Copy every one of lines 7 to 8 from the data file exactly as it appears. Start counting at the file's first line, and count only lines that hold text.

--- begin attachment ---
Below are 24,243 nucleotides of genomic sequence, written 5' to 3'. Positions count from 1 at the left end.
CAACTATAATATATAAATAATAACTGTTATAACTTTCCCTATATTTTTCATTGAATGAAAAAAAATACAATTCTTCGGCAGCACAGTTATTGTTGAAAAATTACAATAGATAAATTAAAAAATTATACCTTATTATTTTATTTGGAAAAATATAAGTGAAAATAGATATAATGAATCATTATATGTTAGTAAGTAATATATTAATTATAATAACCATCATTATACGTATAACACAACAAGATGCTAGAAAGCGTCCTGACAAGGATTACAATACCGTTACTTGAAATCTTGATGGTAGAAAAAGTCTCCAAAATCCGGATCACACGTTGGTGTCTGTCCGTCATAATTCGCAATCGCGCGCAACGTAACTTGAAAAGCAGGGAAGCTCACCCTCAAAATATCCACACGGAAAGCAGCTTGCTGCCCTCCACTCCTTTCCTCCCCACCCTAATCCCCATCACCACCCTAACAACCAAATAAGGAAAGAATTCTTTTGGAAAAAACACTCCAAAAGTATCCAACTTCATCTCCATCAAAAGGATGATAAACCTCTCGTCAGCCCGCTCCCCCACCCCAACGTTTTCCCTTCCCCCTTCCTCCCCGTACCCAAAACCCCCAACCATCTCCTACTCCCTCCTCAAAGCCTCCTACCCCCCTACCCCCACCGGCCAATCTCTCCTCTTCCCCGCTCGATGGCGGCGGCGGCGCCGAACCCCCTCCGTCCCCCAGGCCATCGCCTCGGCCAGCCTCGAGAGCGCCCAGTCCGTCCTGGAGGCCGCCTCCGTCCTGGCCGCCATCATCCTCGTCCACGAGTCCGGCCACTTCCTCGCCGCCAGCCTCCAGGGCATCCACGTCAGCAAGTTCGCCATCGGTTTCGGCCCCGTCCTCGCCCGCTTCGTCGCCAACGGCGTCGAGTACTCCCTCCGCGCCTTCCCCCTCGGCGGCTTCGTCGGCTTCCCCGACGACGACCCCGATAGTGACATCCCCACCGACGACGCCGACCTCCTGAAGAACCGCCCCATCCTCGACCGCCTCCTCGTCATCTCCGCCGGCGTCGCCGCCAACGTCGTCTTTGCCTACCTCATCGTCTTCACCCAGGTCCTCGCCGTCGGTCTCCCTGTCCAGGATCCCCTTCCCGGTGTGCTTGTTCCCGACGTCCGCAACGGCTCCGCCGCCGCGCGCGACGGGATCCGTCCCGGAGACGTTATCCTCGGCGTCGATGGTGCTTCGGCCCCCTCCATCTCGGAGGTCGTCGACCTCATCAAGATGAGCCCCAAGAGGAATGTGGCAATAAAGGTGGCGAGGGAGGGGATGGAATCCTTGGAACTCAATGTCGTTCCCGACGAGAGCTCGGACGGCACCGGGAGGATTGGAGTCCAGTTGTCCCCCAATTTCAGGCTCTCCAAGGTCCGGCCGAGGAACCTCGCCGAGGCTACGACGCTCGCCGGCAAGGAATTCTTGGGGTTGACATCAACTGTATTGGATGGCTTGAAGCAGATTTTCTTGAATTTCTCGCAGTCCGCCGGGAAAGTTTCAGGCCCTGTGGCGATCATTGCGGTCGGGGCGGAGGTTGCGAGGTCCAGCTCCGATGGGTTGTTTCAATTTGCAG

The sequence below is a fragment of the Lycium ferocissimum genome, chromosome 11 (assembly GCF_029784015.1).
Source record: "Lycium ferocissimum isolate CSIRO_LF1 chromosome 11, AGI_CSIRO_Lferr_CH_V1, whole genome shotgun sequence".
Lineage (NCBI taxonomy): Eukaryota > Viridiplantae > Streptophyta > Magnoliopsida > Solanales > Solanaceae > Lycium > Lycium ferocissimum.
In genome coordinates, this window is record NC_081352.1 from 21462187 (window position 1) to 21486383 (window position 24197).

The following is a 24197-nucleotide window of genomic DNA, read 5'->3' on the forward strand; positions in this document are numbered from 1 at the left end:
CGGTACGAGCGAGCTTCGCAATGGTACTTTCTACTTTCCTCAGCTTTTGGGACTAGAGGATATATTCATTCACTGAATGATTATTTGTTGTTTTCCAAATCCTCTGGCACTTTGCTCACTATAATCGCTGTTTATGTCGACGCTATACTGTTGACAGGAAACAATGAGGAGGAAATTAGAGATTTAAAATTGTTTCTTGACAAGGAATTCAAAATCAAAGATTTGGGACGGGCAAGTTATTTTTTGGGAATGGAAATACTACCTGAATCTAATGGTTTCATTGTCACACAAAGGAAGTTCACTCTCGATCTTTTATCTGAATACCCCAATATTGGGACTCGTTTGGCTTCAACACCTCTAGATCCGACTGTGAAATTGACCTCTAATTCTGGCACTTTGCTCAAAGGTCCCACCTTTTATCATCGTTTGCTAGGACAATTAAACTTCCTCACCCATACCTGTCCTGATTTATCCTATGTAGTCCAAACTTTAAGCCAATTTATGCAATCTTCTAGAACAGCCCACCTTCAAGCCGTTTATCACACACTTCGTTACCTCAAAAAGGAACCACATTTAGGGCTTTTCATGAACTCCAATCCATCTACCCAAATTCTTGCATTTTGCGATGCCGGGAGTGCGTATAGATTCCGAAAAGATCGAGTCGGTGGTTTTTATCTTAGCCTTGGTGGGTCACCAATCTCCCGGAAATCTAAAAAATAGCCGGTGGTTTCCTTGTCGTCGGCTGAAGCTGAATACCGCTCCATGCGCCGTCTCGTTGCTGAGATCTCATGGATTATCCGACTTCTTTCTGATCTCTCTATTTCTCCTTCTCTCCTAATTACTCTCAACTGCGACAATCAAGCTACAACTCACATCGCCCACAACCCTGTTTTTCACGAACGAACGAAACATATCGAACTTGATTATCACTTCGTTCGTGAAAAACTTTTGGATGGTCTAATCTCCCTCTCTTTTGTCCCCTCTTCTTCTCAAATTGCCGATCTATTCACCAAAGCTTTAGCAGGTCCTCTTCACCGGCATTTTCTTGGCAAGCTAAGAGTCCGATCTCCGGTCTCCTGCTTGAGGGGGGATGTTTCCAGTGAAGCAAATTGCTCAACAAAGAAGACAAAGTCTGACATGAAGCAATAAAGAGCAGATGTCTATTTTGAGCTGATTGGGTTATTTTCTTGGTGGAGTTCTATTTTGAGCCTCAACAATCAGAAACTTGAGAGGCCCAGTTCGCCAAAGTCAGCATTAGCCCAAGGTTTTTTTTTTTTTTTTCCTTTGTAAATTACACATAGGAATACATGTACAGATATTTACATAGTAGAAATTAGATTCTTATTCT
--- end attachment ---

The following is a 24197-nucleotide window of genomic DNA, read 5'->3' on the forward strand; positions in this document are numbered from 1 at the left end:
CGGTACGAGCGAGCTTCGCAATGGTACTTTCTACTTTCCTCAGCTTTTGGGACTAGAGGATATATTCATTCACTGAATGATTATTTGTTGTTTTCCAAATCCTCTGGCACTTTGCTCACTATAATCGCTGTTTATGTCGACGCTATACTGTTGACAGGAAACAATGAGGAGGAAATTAGAGATTTAAAATTGTTTCTTGACAAGGAATTCAAAATCAAAGATTTGGGACGGGCAAGTTATTTTTTGGGAATGGAAATACTACCTGAATCTAATGGTTTCATTGTCACACAAAGGAAGTTCACTCTCGATCTTTTATCTGAATACCCCAATATTGGGACTCGTTTGGCTTCAACACCTCTAGATCCGACTGTGAAATTGACCTCTAATTCTGGCACTTTGCTCAAAGGTCCCACCTTTTATCATCGTTTGCTAGGACAATTAAACTTCCTCACCCATACCTGTCCTGATTTATCCTATGTAGTCCAAACTTTAAGCCAATTTATGCAATCTTCTAGAACAGCCCACCTTCAAGCCGTTTATCACACACTTCGTTACCTCAAAAAGGAACCACATTTAGGGCTTTTCATGAACTCCAATCCATCTACCCAAATTCTTGCATTTTGCGATGCCGGGAGTGCGTATAGATTCCGAAAAGATCGAGTCGGTGGTTTTTATCTTAGCCTTGGTGGGTCACCAATCTCCCGGAAATCTAAAAAATAGCCGGTGGTTTCCTTGTCGTCGGCTGAAGCTGAATACCGCTCCATGCGCCGTCTCGTTGCTGAGATCTCATGGATTATCCGACTTCTTTCTGATCTCTCTATTTCTCCTTCTCTCCTAATTACTCTCAACTGCGACAATCAAGCTACAACTCACATCGCCCACAACCCTGTTTTTCACGAACGAACGAAACATATCGAACTTGATTATCACTTCGTTCGTGAAAAACTTTTGGATGGTCTAATCTCCCTCTCTTTTGTCCCCTCTTCTTCTCAAATTGCCGATCTATTCACCAAAGCTTTAGCAGGTCCTCTTCACCGGCATTTTCTTGGCAAGCTAAGAGTCCGATCTCCGGTCTCCTGCTTGAGGGGGGATGTTTCCAGTGAAGCAAATTGCTCAACAAAGAAGACAAAGTCTGACATGAAGCAATAAAGAGCAGATGTCTATTTTGAGCTGATTGGGTTATTTTCTTGGTGGAGTTCTATTTTGAGCCTCAACAATCAGAAACTTGAGAGGCCCAGTTCGCCAAAGTCAGCATTAGCCCAAGGTTTTTTTTTTTTTTTTCCTTTGTAAATTACACATAGGAATACATGTACAGATATTTACATAGTAGAAATTAGATTCTTATTCT